The 2017 United Way ALICE report

The 2017 United Way ALICE report 2018-03-31T14:32:53+00:00

Study of financial hardship

View or download the full report.
View or download a Miami-Dade recap.
Take the online ALICE simulation.

The updated United Way ALICE Report continues to shine a spotlight on a large population of residents who work, yet have little or no savings, and are one emergency from falling into poverty. The population identified in the report as ALICE (Asset Limited, Income Constrained, Employed) is comprised of people who work, earn more than the Federal Poverty Level, but can barely cover the basics: housing, child care, food, health care and transportation.

The report establishes an income threshold based on a Household Survival Budget, a bare bones minimum monthly budget to meet basic needs in each county. The report states that 29.5 percent of Florida’s working households are struggling to make ends meet, and another 14.5 percent earn less than the Federal Poverty Level. Combined, 44 percent or 3.3 million households out of the total 7.5 million households continue to struggle.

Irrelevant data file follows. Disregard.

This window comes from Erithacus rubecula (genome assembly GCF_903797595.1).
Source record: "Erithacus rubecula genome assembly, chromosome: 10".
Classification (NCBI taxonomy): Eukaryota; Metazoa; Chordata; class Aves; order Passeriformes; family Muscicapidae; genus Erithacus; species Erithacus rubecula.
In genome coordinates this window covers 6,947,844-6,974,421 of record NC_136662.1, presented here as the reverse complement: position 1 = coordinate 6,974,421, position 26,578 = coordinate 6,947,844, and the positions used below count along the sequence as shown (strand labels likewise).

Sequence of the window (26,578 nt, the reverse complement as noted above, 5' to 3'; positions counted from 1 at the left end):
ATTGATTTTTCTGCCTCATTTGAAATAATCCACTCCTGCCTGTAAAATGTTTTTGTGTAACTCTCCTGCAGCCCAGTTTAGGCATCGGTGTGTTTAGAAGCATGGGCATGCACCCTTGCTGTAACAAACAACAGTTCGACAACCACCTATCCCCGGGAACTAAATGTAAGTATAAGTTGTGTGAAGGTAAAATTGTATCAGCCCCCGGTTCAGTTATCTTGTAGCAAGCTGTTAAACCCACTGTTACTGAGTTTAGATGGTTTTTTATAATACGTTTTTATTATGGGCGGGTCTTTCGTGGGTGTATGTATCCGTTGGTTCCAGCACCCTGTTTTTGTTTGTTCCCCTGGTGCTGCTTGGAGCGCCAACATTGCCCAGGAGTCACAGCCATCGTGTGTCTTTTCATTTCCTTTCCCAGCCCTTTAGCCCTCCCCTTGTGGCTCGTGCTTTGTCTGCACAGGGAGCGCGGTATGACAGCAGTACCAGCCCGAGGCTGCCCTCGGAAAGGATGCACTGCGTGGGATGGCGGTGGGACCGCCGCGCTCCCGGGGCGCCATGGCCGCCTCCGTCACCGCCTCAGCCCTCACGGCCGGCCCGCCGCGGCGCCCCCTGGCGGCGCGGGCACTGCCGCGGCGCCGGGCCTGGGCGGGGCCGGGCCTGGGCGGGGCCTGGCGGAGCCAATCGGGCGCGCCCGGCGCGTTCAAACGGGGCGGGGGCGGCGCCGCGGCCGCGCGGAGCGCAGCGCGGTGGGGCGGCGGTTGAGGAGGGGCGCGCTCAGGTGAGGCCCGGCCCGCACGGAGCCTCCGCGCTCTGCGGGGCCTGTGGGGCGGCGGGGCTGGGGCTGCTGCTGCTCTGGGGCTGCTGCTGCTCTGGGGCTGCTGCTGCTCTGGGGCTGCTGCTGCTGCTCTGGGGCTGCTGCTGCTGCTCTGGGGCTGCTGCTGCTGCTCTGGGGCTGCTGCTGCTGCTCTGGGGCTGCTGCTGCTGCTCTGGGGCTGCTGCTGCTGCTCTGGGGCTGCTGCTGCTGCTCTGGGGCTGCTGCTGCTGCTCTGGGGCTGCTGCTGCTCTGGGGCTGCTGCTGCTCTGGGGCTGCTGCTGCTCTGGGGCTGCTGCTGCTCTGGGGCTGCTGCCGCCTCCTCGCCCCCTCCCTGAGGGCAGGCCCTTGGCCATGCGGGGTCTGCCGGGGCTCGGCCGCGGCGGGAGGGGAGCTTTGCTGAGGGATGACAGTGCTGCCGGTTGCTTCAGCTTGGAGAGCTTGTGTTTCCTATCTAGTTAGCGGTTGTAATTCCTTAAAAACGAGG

The ALICE Report uses income data from the American Community Survey (ACS). The Household Survival Budget for the average Miami-Dade County household is around $56,000, but the ACS only provides data for families that make $50,000 or $60,000. Since the average budget is near the middle of these two income levels, we created a range to avoid over or understating ALICE in our community. The range of ALICE Households in Miami-Dade is 34% to 40%, with a much truer number being closer to 37% ALICE. This, coupled with 21% of households that are in poverty, leaves 58% of households in Miami-Dade struggling to make ends meet.